Some Think These Jobs Will be Replaced by AI. We Disagree
Career InsightsFeatured Postposted by ODSC Team May 4, 2023 ODSC Team
The calls that artificial intelligence will replace jobs have only grown as ChatGPT and other generative AI tools have taken the world by storm. But, believe it or not, that’s not the whole story. In fact, much like the industrial revolution, the AI revolution isn’t going to make jobs a thing of the past. Instead, what we’ll likely see is a shift in how many jobs operate and accomplish their functions. So let’s take a look at a few job titles and see why some are saying they will be replaced by AI, and then why that won’t be the case.
Data Scientists and Programmers
Thanks to the introduction of AI programs such as ChatGPT and Microsoft/GitHub’s Copilot, doomers have been sounding the horn. They’re claiming that AI has gotten to the point that many of these jobs, especially at the entry-level, are poised to be replaced by AI. Why? Labor costs of course. They point to how expensive it is to have specialized staff to complete these functions and do them well. But is that the case?
At least for the foreseeable future, no. Why? Well, it’s in the nature of large language models, such as ChatGPT. They’re great to reference and act as a sounding board. But to attempt to use them to independently write programs, provide proper analysis of data, communicate to stakeholders, and other important data/programming-centric duties is still far off for any AI. ChatGPT can’t be expected to pull data from SalesForce, create a visual, and then turn around and explain to stakeholders what the data means. Only a human can do that. The same thing with programing in Python or any other language. The AI acts as a great reference and assistant but it can’t do any of these jobs independently.
Writers and Marketers
This is another set of jobs that many have claimed are going the way of the dodo bird. We’ve all seen the articles about how certain websites have begun to turn to ChatGPT and other AI programs to churn out content and even create some original work. This has frazzled many as employers and contractors look at the newest tool and believe it provides a quick way to reduce overhead. And from their perspective, it might make sense.
But, even though there are some functions that could be automated well with AI programs, such as basic content creation, outlining, etc, there are many other functions and skills that AI is unable to fill when it comes to these roles. Though ChatGPT can scrape the web and tell you if something happened or what the current market trend is, it’s unable to create or come up with original ideas very well. This doesn’t even account for content creation. Often, especially if not edited by a human, it’s not hard to spot AI-generated content online. Because of that, the need for well-rounded writers and marketers isn’t going anywhere.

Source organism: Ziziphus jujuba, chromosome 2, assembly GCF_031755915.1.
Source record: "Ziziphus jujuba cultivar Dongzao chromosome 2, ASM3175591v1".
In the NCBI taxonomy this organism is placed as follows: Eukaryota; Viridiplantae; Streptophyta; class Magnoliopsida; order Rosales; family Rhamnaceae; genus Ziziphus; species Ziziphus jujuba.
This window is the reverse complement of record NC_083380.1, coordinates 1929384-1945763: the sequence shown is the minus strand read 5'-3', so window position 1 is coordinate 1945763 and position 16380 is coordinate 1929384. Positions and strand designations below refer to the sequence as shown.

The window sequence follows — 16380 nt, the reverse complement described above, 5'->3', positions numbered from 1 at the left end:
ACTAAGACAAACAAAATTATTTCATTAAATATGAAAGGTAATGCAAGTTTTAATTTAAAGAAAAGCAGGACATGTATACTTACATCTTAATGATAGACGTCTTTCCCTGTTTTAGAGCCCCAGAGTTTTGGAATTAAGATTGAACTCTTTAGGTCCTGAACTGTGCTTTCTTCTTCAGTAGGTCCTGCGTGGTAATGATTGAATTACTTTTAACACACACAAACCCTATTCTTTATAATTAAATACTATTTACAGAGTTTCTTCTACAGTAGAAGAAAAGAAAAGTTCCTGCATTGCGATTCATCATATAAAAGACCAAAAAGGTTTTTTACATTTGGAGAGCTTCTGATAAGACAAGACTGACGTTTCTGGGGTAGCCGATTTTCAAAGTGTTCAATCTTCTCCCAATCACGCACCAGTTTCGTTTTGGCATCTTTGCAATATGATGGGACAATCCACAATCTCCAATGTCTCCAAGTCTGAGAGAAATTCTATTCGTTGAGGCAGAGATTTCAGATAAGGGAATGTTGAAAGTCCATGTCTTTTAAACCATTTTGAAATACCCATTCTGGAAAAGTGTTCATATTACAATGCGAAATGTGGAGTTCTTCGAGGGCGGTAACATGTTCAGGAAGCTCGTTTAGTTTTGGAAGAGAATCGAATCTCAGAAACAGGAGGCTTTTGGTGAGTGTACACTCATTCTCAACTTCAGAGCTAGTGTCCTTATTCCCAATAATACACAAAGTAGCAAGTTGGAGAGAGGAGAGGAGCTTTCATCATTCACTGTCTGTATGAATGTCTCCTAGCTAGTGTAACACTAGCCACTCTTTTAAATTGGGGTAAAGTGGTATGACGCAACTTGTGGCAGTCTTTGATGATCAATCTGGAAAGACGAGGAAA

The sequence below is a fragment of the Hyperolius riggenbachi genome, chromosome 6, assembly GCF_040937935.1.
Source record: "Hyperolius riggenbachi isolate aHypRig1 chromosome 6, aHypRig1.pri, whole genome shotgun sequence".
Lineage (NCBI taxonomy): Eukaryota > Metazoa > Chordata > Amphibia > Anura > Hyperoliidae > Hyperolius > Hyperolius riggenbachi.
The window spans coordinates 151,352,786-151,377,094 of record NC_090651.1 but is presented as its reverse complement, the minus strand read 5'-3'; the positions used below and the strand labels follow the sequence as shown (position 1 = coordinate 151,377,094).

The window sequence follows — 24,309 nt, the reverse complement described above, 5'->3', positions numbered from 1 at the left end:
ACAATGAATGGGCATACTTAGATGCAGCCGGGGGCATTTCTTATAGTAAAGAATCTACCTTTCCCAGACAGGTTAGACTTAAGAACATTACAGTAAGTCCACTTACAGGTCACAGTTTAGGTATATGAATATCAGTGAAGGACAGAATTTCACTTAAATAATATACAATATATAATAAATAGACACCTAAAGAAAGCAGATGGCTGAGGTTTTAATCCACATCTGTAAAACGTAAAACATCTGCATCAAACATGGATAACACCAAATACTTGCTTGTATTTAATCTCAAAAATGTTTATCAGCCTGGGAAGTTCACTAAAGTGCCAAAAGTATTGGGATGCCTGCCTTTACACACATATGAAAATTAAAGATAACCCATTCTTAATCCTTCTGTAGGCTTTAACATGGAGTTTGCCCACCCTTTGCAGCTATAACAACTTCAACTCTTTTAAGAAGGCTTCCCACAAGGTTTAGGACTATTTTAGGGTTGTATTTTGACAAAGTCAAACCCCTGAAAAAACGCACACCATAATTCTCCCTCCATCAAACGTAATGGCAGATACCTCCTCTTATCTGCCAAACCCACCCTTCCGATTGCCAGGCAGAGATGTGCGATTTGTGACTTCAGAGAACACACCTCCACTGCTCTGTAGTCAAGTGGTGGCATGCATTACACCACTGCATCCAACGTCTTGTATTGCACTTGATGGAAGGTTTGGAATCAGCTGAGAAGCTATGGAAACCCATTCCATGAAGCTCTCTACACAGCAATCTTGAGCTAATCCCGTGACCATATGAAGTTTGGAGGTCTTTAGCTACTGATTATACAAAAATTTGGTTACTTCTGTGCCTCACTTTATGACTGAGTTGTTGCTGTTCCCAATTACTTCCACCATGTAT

Receptionists, Accountants, and Bookkeepers
One thing that AI is really good at is sifting through data, organizing it, and providing the results. Because of this, bookkeepers, accountants, and even receptionists are worried that their skills are unlikely to keep up with AI, let alone be able to match the costs associated with using an AI program. But should they worry?
Well, let’s take the receptionist position first. If it isn’t clear, AI isn’t quite there when it comes to taking on the duties of a receptionist. Yes, there are programs that can assist with calendar invites, meeting notes, and other well-known tasks, as these tools have been around for decades and receptionists haven’t gone anywhere – all they did was adapt to the newest tool. This same idea can be seen with accountants and bookkeepers. Those two positions, if AI was really a threat, would have gone away years ago. Why? Well, look at Turbo Tax. Easy to use, automated features, and allows for everyday people to accomplish many of these tasks without the need for an account or bookkeeper.
So why are these jobs still here? Well, the thing is, as with receptionists, accountants and bookkeepers evolved with the times and learned how to use these new tools. Many don’t just take a pen to pad and manually handle a client’s taxes. Instead, they use programs such as Quickbooks to do the heavy lifting. So instead of their value being lost, their value ended up increasing thanks to new technology.
Customer Service Representatives